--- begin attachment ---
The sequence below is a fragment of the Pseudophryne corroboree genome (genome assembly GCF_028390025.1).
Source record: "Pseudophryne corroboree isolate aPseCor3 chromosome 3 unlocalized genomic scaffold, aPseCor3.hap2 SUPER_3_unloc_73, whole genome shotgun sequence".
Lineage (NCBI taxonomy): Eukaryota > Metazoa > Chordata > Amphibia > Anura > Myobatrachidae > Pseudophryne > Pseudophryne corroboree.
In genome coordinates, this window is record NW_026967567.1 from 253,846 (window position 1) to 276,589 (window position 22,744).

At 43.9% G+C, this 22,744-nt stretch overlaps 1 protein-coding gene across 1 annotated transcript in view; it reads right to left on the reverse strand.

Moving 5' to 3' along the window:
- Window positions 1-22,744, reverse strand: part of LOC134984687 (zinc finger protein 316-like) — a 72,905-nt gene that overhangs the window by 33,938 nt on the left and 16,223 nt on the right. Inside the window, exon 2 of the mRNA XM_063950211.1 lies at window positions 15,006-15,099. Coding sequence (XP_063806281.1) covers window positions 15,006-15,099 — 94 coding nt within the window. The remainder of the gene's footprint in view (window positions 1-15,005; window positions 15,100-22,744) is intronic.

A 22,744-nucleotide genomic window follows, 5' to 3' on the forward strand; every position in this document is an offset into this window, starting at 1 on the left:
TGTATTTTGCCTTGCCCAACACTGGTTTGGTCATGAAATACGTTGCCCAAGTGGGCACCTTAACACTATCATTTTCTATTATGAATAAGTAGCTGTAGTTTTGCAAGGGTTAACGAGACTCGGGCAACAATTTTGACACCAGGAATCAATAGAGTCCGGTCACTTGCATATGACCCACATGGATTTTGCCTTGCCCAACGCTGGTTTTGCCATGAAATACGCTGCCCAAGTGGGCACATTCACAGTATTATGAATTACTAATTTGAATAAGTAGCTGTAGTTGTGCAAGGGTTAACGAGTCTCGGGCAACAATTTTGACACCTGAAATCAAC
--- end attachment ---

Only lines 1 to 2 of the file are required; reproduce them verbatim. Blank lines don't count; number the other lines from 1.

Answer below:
The sequence below is a fragment of the Pseudophryne corroboree genome (genome assembly GCF_028390025.1).
Source record: "Pseudophryne corroboree isolate aPseCor3 chromosome 3 unlocalized genomic scaffold, aPseCor3.hap2 SUPER_3_unloc_73, whole genome shotgun sequence".